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The ACORN ATOM is a home computer made by Acorn Computers Ltd from 1980 to 1982, when it was replaced by the BBC Micro
BBC Micro
(originally Proton).

The Atom was a progression of the MOS Technology 6502 -based machines that the company had been making from 1979. The Atom was a cut-down Acorn System 3 without a disk drive but with an integral keyboard and cassette tape interface, sold in either kit or complete form. In 1980 it was priced between £ 120 in kit form, £170 ready assembled, to over £200 for the fully expanded version with 12 KB of RAM
RAM
and the floating point extension ROM .

The minimum Atom had 2 KB of RAM
RAM
and 8 KB of ROM , with the maximum specification machine having 12 KB of each. An additional floating point ROM was also available. The 12 KB of RAM
RAM
was divided between 1 KB for the zero page , 5 KB available for programs, and 6 KB for the high resolution graphics. The zero page was used by the CPU for stack storage, by the OS, and by the Atom BASIC
BASIC
for storage of the 27 variables. If high resolution graphics were not required then 5½ KB of the upper memory could be used for program storage.

It had an MC6847
MC6847
Video Display Generator (VDG) video chip , allowing for both text and graphics modes. It could be connected to a TV or modified to output to a video monitor. Basic video memory was 1 KB but could be expanded to 6 KB. Since the MC6847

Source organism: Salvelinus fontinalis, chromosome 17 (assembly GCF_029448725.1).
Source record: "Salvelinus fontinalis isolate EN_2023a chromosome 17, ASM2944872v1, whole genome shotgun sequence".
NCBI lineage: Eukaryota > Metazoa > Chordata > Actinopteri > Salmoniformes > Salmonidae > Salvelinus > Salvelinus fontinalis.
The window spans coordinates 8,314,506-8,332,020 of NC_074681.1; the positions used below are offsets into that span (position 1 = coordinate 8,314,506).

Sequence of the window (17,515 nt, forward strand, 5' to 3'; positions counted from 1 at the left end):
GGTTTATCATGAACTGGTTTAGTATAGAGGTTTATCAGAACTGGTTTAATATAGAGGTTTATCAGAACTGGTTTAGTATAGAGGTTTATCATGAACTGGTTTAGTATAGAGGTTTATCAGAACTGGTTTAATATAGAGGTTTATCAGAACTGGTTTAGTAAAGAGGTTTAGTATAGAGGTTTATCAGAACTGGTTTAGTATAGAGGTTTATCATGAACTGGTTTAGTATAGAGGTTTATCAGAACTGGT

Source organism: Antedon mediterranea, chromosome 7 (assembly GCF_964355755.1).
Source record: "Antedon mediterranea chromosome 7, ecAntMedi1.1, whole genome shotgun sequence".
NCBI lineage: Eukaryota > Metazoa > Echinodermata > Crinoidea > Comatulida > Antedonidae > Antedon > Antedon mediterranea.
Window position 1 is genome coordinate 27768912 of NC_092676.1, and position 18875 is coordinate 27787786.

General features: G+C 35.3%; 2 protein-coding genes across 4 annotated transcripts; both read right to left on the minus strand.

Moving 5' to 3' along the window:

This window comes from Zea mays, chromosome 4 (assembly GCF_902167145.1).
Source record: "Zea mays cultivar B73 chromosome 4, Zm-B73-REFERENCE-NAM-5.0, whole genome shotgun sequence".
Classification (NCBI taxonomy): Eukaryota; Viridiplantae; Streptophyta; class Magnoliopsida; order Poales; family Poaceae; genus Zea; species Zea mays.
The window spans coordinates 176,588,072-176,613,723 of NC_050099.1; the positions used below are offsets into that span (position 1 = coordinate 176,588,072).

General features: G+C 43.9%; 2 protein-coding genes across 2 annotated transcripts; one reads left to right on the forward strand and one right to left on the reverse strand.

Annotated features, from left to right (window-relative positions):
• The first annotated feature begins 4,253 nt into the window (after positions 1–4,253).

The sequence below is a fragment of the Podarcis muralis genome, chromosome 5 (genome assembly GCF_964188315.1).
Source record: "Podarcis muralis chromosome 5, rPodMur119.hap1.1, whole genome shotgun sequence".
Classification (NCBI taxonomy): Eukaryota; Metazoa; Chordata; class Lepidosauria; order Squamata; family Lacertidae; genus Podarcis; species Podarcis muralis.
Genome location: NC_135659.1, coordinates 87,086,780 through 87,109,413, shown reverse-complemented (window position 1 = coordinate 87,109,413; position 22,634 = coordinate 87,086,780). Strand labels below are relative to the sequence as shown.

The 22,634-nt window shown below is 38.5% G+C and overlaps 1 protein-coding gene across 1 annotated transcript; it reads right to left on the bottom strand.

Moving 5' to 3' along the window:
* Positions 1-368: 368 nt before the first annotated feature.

MC6847
could only output at 60 Hz, meaning that the video could not be resolved on a large proportion of European TV sets, a 50 Hz PAL
PAL
colour card was later made available. Six video modes were available, with resolutions from 64×64 in 4 colours, up to 256×192 in monochrome. At the time, 256×192 was considered to be high resolution.

It had built-in BASIC
BASIC
(Atom BASIC
BASIC
), a fast but idiosyncratic version, which included indirection operators (similar to PEEK and POKE ) for bytes and words (of 4 bytes each). Assembly code could be included within a BASIC
BASIC
program, because the BASIC
BASIC
interpreter also contained an assembler for the 6502 assembly language which assembled the inline code during program execution and then executed it. This was a very unusual, but also very useful, function.

In late 1982, Acorn released an upgrade ROM chip for the Atom which allowed users to switch between Atom BASIC
BASIC
and the more advanced BASIC used by the BBC Micro